Warning! Numerical approximation.

For the last 3 weeks (or even more) I’ve been comparing results from two programs: one written in Matlab and the other in Python. Although great effort has been put into making them as similar as possible, the outputs were ‘a little bit’ different. Needless to say, I’ve wasted three weeks. Here’s the problem:

>>> import numpy as np
>>> rand = np.random.random
>>> r1 = rand(10)
>>> r2 = rand(10)*0.01
>>> R1 = r1 - 10*r2
>>> R2 = r1.copy()
>>> for i in xrange(10): R2 -= r2
... 
>>> R1 - R2
array([ -5.55111512e-16,   4.44089210e-16,  -1.11022302e-16,
        -1.11022302e-16,   0.00000000e+00,   4.44089210e-16,
         6.93889390e-18,  -5.55111512e-16,   0.00000000e+00,
         0.00000000e+00])

What I did there was creating two random sets of data (r1, r2) and then assigning value of r1 – 10*r2 to R1 and R2. However, the R2 is done in steps – R2 = ((((((((((r1-r2)-r2)-r2)-r2)-r2)…) -r2), if you prefer. The problem here is that with each iterations numbers are rounded to their nearest representation of the number. Oddly as it sounds, without additional effort computers don’t usually have representation of all values as this would be inefficient. Thus, even after 10 iterations there is a little discrepancy in results of two methods. This error grows and accumulates even more after greater number of iterations! Depending on one’s data this noise maybe insignificant, as it is just 1e-15, but in my case it did make a huge difference.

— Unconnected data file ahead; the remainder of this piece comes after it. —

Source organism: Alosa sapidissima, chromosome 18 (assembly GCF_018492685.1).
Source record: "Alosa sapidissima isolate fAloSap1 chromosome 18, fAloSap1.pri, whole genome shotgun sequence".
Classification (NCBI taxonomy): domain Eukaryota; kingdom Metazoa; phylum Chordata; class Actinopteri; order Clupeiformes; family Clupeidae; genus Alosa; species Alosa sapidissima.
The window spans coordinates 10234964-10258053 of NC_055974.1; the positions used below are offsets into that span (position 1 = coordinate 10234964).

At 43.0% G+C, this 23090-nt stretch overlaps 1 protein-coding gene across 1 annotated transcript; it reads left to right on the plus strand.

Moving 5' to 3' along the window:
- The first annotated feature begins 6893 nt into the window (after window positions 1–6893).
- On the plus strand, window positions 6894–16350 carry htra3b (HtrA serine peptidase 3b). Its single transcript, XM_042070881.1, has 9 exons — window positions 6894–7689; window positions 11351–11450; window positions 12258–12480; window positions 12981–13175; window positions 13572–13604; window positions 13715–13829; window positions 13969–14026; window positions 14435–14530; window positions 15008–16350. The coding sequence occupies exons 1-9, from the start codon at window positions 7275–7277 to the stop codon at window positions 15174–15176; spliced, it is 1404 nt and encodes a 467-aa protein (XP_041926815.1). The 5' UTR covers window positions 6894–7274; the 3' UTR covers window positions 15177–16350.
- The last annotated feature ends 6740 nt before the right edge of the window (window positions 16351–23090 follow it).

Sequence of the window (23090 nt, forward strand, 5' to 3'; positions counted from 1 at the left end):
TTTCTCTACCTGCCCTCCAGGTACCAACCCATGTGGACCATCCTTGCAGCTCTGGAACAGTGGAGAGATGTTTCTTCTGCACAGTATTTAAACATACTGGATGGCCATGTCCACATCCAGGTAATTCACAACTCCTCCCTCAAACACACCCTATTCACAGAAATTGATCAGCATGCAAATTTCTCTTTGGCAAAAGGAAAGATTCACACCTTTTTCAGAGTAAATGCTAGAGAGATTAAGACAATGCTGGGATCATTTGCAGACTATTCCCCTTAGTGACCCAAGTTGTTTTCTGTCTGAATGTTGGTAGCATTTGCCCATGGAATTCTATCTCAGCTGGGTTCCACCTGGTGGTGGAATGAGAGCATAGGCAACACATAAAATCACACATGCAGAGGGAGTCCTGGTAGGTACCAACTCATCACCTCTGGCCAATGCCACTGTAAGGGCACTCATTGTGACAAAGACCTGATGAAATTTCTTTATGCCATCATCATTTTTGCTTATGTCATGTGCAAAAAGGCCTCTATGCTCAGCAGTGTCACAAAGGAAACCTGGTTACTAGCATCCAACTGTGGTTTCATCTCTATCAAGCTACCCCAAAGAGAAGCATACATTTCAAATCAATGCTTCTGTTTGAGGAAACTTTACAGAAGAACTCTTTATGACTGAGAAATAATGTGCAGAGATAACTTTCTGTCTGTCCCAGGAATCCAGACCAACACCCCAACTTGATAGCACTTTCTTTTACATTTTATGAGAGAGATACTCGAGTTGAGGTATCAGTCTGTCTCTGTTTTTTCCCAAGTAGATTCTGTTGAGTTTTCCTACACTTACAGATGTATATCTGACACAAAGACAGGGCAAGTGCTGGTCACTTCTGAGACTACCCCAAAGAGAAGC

What’s worth noting is the error here is a multiple of 1.11e-16, which is half of a claimed Machine Epsilon for Python.

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Pythons ‘if’ conditions

The ‘if’ condition, being frequently used as it is, is not always well understood. Most of the people don’t care about the order of referenced conditions, which is fine. However, wanting to get most of it, one should consider putting the less compute demanding conditions first. Here is an example in Python:

>>> def one():
...   print '1'
...   return True
... 
>>> def two():
...   print '2'
...   return False
... 
>>> one() and two()
1
2
False
>>> two() and one()
2
False

As you can see, having two conditions linked with ‘and’, they are checked one at the time starting from left most. It is not magic. This is exactly what one would expect. If ‘if’ statement is able to make a decision during the evaluation, it will!